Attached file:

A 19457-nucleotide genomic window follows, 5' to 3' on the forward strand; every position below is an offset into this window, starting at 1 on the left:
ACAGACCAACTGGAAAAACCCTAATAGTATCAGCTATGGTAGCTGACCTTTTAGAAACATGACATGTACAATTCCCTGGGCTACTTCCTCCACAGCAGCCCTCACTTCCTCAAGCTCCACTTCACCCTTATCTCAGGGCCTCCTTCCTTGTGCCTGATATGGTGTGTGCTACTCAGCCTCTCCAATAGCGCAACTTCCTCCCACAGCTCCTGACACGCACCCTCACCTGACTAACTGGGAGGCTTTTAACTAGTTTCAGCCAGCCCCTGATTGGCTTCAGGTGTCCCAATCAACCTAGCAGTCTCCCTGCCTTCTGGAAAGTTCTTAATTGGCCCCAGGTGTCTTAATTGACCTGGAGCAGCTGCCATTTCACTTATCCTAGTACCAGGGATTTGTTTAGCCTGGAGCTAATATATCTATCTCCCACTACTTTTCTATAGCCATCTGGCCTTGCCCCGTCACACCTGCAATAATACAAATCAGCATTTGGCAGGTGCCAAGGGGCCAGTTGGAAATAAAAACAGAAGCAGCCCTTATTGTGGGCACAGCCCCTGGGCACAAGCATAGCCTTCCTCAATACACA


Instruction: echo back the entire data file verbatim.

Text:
A 19457-nucleotide genomic window follows, 5' to 3' on the forward strand; every position below is an offset into this window, starting at 1 on the left:
ACAGACCAACTGGAAAAACCCTAATAGTATCAGCTATGGTAGCTGACCTTTTAGAAACATGACATGTACAATTCCCTGGGCTACTTCCTCCACAGCAGCCCTCACTTCCTCAAGCTCCACTTCACCCTTATCTCAGGGCCTCCTTCCTTGTGCCTGATATGGTGTGTGCTACTCAGCCTCTCCAATAGCGCAACTTCCTCCCACAGCTCCTGACACGCACCCTCACCTGACTAACTGGGAGGCTTTTAACTAGTTTCAGCCAGCCCCTGATTGGCTTCAGGTGTCCCAATCAACCTAGCAGTCTCCCTGCCTTCTGGAAAGTTCTTAATTGGCCCCAGGTGTCTTAATTGACCTGGAGCAGCTGCCATTTCACTTATCCTAGTACCAGGGATTTGTTTAGCCTGGAGCTAATATATCTATCTCCCACTACTTTTCTATAGCCATCTGGCCTTGCCCCGTCACACCTGCAATAATACAAATCAGCATTTGGCAGGTGCCAAGGGGCCAGTTGGAAATAAAAACAGAAGCAGCCCTTATTGTGGGCACAGCCCCTGGGCACAAGCATAGCCTTCCTCAATACACA